During the past several years, millions of Americans working for private sector companies and state and local governments lost their jobs, while the federal government kept hiring. But the landscape has changed. Federal positions, traditionally regarded as the most stable, are now at risk under President Obama’s plan to trim $24 billion from the federal budget in 2013.
The private sector is actually showing signs of economic recovery, with the Dow crossing the 13,000 mark this year for the first time since May 2008. Now, as government struggles to retain its value proposition, it risks losing critical talent resources at the hand of more attractive, viable and profitable private sector employment opportunities. As Ted Kaufman, former Delaware Senator, recently said, “At some point, instead of 10,000 [government employees] retiring in one year, you’ll have 40,000 retiring in six months . . . if this economy comes back . . . and people have options.” Agencies face a difficult challenge: retaining top talent in a time of uncertainty and fluctuation while also battling fierce competition from the private sector.
When budgets get tight, agencies must get creative about how to attract and keep the best and brightest professionals. Fortunately, most federal employees are more motivated by the opportunity to contribute to the greater good than by financial rewards, so engagement is an especially important factor in attracting and retaining these individuals. Engaged employees are more likely to persevere in times of difficulty, produce more and higher quality work, stay in their jobs longer, and be more satisfied with their work and organizations.
According to the Corporate Leadership Council at the Corporate Executive Board, an industry research firm, emotional engagement is four times more powerful than tangible rewards when it comes to inspiring positive attitudes and high performance. In a survey of more than 50,000 employees at 59 global corporations, the council found that increasing engagement leads boosts performance up to 20 percent and reduces the likelihood they will leave by 87 percent.
So what produces engagement? It essentially stems from three factors: a sense of purpose, control over the work environment and the ability to do what one does best. Leaders play a critical role in creating a climate that makes engagement possible. Organizations must provide training and hold leaders accountable for demonstrating 10 key behaviors that drive employee engagement.
Paint the big picture. Tell people how the organization works in plain language that everyone can understand.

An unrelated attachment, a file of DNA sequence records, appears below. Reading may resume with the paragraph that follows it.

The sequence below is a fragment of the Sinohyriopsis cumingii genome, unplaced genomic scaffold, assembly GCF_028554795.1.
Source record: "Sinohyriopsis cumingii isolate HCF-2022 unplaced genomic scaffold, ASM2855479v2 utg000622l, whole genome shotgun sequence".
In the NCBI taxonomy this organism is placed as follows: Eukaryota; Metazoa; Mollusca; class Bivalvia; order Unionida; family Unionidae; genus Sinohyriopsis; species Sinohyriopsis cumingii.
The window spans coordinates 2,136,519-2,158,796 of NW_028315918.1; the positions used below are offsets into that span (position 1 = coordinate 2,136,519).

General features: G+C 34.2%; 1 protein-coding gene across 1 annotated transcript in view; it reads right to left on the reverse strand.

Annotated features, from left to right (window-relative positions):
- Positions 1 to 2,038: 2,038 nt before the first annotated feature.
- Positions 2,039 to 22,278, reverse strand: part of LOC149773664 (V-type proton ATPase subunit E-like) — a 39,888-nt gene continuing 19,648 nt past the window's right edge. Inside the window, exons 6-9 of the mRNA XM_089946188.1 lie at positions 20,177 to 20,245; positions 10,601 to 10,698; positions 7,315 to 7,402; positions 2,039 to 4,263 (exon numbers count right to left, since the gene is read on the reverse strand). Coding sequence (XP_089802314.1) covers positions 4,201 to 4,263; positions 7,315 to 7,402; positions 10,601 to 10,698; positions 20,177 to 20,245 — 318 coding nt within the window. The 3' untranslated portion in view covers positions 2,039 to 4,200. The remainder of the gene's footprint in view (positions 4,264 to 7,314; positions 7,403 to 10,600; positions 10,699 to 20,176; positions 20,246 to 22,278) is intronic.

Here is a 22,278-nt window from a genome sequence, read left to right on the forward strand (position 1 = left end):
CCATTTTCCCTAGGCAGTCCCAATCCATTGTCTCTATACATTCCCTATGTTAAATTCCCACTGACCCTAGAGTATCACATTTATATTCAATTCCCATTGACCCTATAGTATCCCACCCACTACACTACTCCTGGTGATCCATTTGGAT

Connect the dots. Make sure people understand why their work is important to achieving the mission. If this connection isn’t clear, then restate what employees are being asked to do.
Manage the outcome, not the process. Set clear expectations for what success looks like, but allow people the freedom to determine how to achieve those goals.
Don’t be a chicken. Challenge the status quo and take smart risks that will advance the organization’s goals; encourage and reward others to do the same.
Find the sweet spots. Learn what people are good at and help them structure their work to play to their strengths.
Push people outside their comfort zones. Give them stretch assignments that enhance current skills and further develop their competence.
Critique with compassion. Deliver direct and candid feedback in the spirit of caring and genuine desire to help people succeed.
Treat staff like customers. Pay attention to employees; get to know them, find out what’s important to them, show appreciation and fulfill their needs.
Drive healthy interaction. Demand respect and tolerance for others; broker issues but make people responsible for working things out with one another; reward collaboration.
Model engagement. Attack your own work with enthusiasm; allow for and contribute to fun in the workplace.
Agencies need their best talent to do more with less and accept more uncertainty, and an explicit focus on employee engagement is more important than ever. Organizations that proactively develop leaders who foster this work culture will be able to fuel their talent engines to withstand the threats of a challenging economic environment and build the bench strength needed to meet and exceed mission demands.
Elaine D. Pulakos is president of the management consulting firm PDRI. Rose Mueller-Hanson is director of the firm’s Leadership and Organizational Consulting Group.